Friday, July 31, 2009

Inman Park's Fun Figure Fence

We cruised through Atlanta's Inman Park today and took some pictures of a great fence belonging to a corner bungalow.


So few designs are fun:

Who lives here? What's it like inside? It's a lot bigger than it looks.

I think a circa 1920's bungalow (might be older) should look it age. The hydrangeas have done their color duty and but continue their work in form, texture, and fading.

But I'm easy to please. This is just one detail on one house on a street you might not even find.


Thursday, July 30, 2009

Faux Painting the Patio

Hooked on Houses is hosting her "Hooked on Fridays" blog party; I hope y'all will click here and have look. Today, I'm hooked on our little patio. I'm also participating in my second Metamorphosis Monday at Between Naps on the Porch!

We never go out there but it is a decorating opportunity. Gordon made us realize our bedroom overlooks a "driveway." It could actually look good and make our bedroom look better. As Tara Dillard would say, it will create a "vanishing threshold" that brings inside out and outside in.

Here it is after 18 years in the woods - 155" by 60" about 65 square feet.

After the pressure wash:

Here is the pattern. Thanks to Dave (best math guy I know) for sending it to me. The problem was how to get full "tiles" along the width between door and the edge,
Tiles will be in 3 "whole" rows.
Tiles will be yellow and red.
There will be a 2" black border.
"Grout lines" will be 1 1/2" black (change our mind on this).

Here are the colors: They complement our bedroom. The aren't matches but we have yellows and reds scattered about the room.

This is all very bright but the theory is the colors will fade behind the leafy, dirty, dusty layer of outdoor stuff get's on there. This is in fact what has happened.

Benjamin Moore Floor and Patio Paint, oil based.
2020-30 "Sparkling Sun"

Yellow faux tiles.

2007-20 "Sly Cherry"

Red faux tiles.

"Black"The faux grout
We didn't need it.

I had to use the Pythagorean theorem to figure out the dimensions. (Fortunately I went to Ga Tech and had a calculator that could do square roots. That was easy enough but laying it out gave me a headache. I drew two sets of pencil lines, both wrong. Finally #1 son helped me do it with masking tape and I was good to go.

Here it is after one coat with masking tape is still on. I think one coat is enough; we're trying to be a bit outdoorsy-rustic.

We don't need to paint the grout lines. The old concrete is perfect as is. Removing the tape was the most pleasant painting experience I've ever had. Look at those edges, corners and even tiles.
Please notice the all important Deep Woods Off. As my brother Kenny says, "it's a little buggy out there."

Here it is in it's grimy goodness, I scrub it a little each spring:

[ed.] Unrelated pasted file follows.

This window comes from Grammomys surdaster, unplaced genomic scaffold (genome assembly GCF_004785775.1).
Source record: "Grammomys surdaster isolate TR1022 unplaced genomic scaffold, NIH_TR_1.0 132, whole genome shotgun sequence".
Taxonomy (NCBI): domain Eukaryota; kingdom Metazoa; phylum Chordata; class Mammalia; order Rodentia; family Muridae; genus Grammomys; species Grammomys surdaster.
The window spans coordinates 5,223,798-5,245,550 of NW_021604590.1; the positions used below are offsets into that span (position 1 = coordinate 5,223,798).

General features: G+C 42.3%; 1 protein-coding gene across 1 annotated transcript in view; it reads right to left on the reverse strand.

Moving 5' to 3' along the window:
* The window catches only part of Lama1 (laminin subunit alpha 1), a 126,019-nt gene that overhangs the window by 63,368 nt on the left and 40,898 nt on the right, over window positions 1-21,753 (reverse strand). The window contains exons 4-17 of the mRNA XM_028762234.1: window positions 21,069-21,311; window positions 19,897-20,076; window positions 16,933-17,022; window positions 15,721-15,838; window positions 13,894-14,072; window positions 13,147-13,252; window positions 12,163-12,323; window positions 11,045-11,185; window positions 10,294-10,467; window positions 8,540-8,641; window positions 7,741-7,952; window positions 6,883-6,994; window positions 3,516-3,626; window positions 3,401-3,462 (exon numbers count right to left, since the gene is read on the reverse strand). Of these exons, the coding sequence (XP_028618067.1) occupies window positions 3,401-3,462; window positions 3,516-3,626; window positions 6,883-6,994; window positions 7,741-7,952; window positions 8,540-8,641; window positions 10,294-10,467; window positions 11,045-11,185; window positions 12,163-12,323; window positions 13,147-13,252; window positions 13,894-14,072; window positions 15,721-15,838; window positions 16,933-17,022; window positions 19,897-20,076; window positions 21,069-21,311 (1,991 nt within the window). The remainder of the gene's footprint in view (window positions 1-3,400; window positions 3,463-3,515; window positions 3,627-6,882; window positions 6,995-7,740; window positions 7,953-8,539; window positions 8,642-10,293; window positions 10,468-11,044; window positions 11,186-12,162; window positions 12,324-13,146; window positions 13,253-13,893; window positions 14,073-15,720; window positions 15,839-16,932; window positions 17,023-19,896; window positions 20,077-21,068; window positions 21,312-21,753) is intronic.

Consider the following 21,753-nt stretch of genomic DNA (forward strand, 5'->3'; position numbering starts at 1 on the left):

Here is our somewhat vanishing threshold. I can't really show you all the stuff in the the bedroom that pulls the colors (green carpet with black, brownish, reddish, yellowish) and the textures.




This is the ancient view:

Y'all are so nice to come by

Here is thy way back to the Hooked on Houses "Hooked on Fridays" blog party; I hope y'all will click here and have look

If you are more ambitious about painting smoother concrete, here is an amazing painted "rug" at the Academy Theater in Atlanta's Avondale Estates.

Thanks to Metamorphosis Monday at Between Naps on the Porch.

Thursday, July 23, 2009

Before / After

Hooked on Houses is hosting her "Hooked on Fridays" blog party; I hope y'all will click here and have look. This week I'm hooked on the change to our house. This is just a taste. You can make each picture bigger: Click the picture and select "all sizes." I'm also participating in my first Metamorphosis Monday at Between Naps on the Porch! Hope I'm doing it right.

The neighborhood, Morningside, had been down and was coming back. It's a post-war minimal traditional built in 1950. The first owners enclosed the porch, added a laundry room / workshop and raised 3 children. I was raised in a house almost exactly like this.

We bought it in 1977. We stared having our children in 1983. In 1988 Bill Harrison, a friend from my Georgia Tech days and Gordon Stringer, a local designer began to transform our house.





Here is the east facade from the Rock Creek ravine. Very tough to get a picture from down here.






The north facade didn't change much but we got a great elevated porch and good place for parties.



Gordon told us to paint the ceiling blue. We did and the porch went from feeling too high to feeling cozy.

As many pictures as I've taken, a post like this make me realize that I haven't taken nearly enough.

You can see some of the insides here.

Thanks to Metamorphosis Monday at Between Naps on the Porch.

And thanks to Hooked on Houses.


Tuesday, July 21, 2009

Shutters? Louvers? Curtains? Heliodons? a video

Lightroom Studio an architecture / design shop in Decatur, Georgia modeled their building and used a heliodon to understand how to manage the sunlight, pretty important in a modern design.

Trees play a huge part managing Atlanta's summer sun. It get wawm down here. Probably does where you live too.


You might enjoy following Lightroom Studio on Twitter.

Not design - the "pusher car"

This is a guy thing.

Update: The Stockbridge Emission Center Pusher Car is the winner of the 2009 Henry County Fair Demolition Derby!!